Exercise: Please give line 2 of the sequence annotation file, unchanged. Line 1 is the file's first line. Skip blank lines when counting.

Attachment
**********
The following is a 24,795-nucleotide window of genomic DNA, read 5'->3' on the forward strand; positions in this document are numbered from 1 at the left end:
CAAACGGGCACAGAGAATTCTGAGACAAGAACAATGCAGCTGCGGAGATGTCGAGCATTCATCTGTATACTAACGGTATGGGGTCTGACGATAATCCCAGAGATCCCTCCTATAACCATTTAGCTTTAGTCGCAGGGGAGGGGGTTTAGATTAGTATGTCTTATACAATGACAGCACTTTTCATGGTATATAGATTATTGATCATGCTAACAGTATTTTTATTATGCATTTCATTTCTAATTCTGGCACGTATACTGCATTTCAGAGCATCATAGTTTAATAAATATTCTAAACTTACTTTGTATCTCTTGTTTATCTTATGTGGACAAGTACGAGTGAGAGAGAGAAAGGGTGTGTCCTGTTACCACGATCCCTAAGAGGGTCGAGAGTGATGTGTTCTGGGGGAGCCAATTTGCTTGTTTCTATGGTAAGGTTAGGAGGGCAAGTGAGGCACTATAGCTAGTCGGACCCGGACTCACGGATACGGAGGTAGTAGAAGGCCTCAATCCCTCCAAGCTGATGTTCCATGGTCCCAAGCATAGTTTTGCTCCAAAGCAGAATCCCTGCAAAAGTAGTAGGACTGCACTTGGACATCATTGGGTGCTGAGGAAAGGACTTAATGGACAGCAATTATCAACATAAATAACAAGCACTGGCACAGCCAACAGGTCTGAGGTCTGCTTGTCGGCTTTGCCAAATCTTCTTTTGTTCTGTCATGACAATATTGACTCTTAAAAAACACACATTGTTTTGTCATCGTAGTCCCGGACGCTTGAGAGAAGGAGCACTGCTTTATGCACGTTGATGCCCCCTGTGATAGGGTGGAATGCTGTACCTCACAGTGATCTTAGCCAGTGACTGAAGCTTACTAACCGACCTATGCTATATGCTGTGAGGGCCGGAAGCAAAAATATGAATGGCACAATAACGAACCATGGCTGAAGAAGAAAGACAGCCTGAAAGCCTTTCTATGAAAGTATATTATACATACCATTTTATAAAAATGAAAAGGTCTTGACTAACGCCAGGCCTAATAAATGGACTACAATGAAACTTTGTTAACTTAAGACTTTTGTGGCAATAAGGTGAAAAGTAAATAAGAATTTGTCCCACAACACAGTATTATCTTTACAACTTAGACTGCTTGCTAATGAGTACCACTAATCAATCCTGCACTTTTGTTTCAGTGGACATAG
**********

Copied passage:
CAAACGGGCACAGAGAATTCTGAGACAAGAACAATGCAGCTGCGGAGATGTCGAGCATTCATCTGTATACTAACGGTATGGGGTCTGACGATAATCCCAGAGATCCCTCCTATAACCATTTAGCTTTAGTCGCAGGGGAGGGGGTTTAGATTAGTATGTCTTATACAATGACAGCACTTTTCATGGTATATAGATTATTGATCATGCTAACAGTATTTTTATTATGCATTTCATTTCTAATTCTGGCACGTATACTGCATTTCAGAGCATCATAGTTTAATAAATATTCTAAACTTACTTTGTATCTCTTGTTTATCTTATGTGGACAAGTACGAGTGAGAGAGAGAAAGGGTGTGTCCTGTTACCACGATCCCTAAGAGGGTCGAGAGTGATGTGTTCTGGGGGAGCCAATTTGCTTGTTTCTATGGTAAGGTTAGGAGGGCAAGTGAGGCACTATAGCTAGTCGGACCCGGACTCACGGATACGGAGGTAGTAGAAGGCCTCAATCCCTCCAAGCTGATGTTCCATGGTCCCAAGCATAGTTTTGCTCCAAAGCAGAATCCCTGCAAAAGTAGTAGGACTGCACTTGGACATCATTGGGTGCTGAGGAAAGGACTTAATGGACAGCAATTATCAACATAAATAACAAGCACTGGCACAGCCAACAGGTCTGAGGTCTGCTTGTCGGCTTTGCCAAATCTTCTTTTGTTCTGTCATGACAATATTGACTCTTAAAAAACACACATTGTTTTGTCATCGTAGTCCCGGACGCTTGAGAGAAGGAGCACTGCTTTATGCACGTTGATGCCCCCTGTGATAGGGTGGAATGCTGTACCTCACAGTGATCTTAGCCAGTGACTGAAGCTTACTAACCGACCTATGCTATATGCTGTGAGGGCCGGAAGCAAAAATATGAATGGCACAATAACGAACCATGGCTGAAGAAGAAAGACAGCCTGAAAGCCTTTCTATGAAAGTATATTATACATACCATTTTATAAAAATGAAAAGGTCTTGACTAACGCCAGGCCTAATAAATGGACTACAATGAAACTTTGTTAACTTAAGACTTTTGTGGCAATAAGGTGAAAAGTAAATAAGAATTTGTCCCACAACACAGTATTATCTTTACAACTTAGACTGCTTGCTAATGAGTACCACTAATCAATCCTGCACTTTTGTTTCAGTGGACATAG